Start early and go back to past struggles and successes often
Don’t wait until your child has to learn Algebra, although it applies to all stages of life. Start this exercise early, from when a child is learning to stand up and then walk. Start with reading picture books with your child and explore worlds he has never seen, people he has never met and feelings he may not have experienced and introduce him to the wonders of the world, the wonders of learning new things, the wonder of repetition and boredom.
Remember a time when you struggled to learn how to bike without the support wheels. Wasn’t that an exciting thing to learn?
Set the tone, give your child the tools they need
Set the environment where judgements are few, encouragement is aplenty, and the child has a secure feeling where he knows that he can try doing something he finds difficult knowing that he can try and make mistakes until he can get it. A journal I wrote- The 11+ Journal filled with prompts, pages where children can write down how they feel, a page where they can document a task they find difficult, is a great way to do this. You can do this in any journal or make your own. It encourages a child to express what he finds difficult and allows him to write it down. When we write down something, our brains understand it better. Studies have shown that it makes your mind more efficient by helping you focus on the truly important stuff. It helps clear your mind, helps you keep motivated and process your emotions. Writing things down enables a higher level of thinking, and therefore, more focused action. Writing things down develops your sense of gratitude as well, an important tool to live life happily and with satisfaction.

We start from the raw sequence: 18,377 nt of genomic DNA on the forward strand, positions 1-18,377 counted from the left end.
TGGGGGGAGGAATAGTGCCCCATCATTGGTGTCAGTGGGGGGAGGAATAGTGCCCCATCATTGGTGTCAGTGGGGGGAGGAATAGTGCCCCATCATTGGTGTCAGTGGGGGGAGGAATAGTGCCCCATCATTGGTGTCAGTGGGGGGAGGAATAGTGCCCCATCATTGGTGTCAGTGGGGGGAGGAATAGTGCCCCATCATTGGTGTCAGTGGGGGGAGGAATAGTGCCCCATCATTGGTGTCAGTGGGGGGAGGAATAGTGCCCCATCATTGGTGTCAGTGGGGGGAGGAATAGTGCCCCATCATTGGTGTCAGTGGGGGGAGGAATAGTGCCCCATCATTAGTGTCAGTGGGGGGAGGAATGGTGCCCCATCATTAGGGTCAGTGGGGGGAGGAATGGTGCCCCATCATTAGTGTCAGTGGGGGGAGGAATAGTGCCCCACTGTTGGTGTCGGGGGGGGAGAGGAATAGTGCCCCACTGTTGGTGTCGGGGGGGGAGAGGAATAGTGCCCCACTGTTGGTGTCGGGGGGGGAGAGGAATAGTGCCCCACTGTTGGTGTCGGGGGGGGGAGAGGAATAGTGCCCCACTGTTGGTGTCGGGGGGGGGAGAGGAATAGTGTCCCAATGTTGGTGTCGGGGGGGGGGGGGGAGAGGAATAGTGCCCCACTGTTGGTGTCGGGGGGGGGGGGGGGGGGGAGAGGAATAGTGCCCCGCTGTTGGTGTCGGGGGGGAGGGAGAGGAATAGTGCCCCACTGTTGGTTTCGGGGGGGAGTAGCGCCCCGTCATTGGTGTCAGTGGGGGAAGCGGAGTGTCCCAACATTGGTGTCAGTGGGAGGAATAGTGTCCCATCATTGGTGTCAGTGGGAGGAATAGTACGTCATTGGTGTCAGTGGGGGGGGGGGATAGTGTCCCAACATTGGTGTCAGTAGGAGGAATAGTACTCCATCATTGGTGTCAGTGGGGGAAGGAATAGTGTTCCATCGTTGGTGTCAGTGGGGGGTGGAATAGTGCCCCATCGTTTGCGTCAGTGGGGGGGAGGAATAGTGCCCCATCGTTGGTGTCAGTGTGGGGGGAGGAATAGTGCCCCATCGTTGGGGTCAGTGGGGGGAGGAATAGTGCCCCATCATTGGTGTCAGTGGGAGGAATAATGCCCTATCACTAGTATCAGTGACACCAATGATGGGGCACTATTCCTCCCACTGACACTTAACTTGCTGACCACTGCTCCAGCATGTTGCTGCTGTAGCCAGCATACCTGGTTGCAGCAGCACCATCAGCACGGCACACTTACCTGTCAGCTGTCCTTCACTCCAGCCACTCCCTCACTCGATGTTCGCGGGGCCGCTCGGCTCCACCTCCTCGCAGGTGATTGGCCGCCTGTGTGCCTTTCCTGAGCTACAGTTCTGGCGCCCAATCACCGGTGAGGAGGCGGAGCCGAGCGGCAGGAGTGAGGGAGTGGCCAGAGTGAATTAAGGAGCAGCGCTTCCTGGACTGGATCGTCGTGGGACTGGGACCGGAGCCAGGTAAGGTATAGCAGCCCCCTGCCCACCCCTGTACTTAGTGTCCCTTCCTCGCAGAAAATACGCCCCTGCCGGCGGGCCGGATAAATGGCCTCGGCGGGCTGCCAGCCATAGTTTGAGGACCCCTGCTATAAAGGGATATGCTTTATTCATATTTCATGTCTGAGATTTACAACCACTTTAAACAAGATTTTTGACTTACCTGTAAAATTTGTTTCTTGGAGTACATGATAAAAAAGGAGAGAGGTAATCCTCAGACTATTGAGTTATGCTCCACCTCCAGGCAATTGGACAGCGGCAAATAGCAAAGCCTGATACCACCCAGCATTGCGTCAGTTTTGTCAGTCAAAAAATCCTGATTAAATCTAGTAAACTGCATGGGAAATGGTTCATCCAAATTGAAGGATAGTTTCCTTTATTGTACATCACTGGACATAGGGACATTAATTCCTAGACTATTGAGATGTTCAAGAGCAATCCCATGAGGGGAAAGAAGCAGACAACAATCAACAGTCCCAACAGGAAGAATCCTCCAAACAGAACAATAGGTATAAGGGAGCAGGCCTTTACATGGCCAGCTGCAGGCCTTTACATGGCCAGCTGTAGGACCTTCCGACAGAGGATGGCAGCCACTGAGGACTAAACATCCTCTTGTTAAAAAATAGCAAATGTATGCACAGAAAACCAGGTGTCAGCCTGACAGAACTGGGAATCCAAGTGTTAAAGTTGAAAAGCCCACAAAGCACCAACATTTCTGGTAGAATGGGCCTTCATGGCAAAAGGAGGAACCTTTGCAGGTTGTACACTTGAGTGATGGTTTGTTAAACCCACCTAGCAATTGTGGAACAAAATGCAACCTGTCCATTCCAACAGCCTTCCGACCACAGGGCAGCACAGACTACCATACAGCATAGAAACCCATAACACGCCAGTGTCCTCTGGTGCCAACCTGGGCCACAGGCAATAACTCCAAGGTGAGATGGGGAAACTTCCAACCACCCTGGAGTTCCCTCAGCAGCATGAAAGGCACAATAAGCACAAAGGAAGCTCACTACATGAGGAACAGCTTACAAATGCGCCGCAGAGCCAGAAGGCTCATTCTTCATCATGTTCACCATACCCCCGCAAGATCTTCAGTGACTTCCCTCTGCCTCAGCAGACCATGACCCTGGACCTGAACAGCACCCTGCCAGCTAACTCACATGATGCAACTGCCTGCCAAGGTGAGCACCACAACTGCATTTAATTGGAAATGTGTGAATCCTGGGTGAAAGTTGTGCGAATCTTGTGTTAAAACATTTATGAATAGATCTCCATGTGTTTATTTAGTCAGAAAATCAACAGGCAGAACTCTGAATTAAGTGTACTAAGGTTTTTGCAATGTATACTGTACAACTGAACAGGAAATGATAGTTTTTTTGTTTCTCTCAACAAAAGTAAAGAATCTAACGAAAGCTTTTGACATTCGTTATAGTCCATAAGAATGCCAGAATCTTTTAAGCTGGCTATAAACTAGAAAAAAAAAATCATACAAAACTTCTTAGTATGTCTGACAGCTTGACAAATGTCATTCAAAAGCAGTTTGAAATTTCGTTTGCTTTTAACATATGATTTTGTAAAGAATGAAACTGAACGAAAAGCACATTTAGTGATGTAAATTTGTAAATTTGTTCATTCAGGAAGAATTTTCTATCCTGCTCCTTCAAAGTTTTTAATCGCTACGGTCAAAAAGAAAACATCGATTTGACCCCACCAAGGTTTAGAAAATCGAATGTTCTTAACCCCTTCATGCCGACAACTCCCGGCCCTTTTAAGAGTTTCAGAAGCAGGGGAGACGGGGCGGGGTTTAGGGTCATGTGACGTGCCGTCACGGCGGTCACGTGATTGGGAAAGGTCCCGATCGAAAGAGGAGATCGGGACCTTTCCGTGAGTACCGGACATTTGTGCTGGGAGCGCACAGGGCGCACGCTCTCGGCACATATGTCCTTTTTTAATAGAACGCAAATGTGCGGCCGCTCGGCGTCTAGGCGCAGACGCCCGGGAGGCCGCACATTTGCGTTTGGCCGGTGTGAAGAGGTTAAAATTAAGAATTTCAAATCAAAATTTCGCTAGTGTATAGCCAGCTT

Set the bar high and No, we won’t give up
This is not about meeting a parent’s high expectations. Rather, it is about encouraging an attitude to keep trying. Don’t give up and make sure your child knows that we don’t give up if we can’t get it right the first time. If that were the case, we would be standing on our feet today or walking or having conversations. If we hadn’t tried again and again and again to clear our speech, perfect our standing up or walking- first holding on to things and then without support and then sprinting, we wouldn’t have done all these amazing and natural things. Humans are designed to keep trying and that is something that we should keep reminding our children.
Sabah Hadi is a mum, writer and learning enthusiast. She is the creator of the The 11+ Journal, available on Amazon. It is a book for children, aged 6 to 12, to aid expression and self-regulation. She is also founder of The 11 plus Journey, an educational community with a growing Facebook page and group.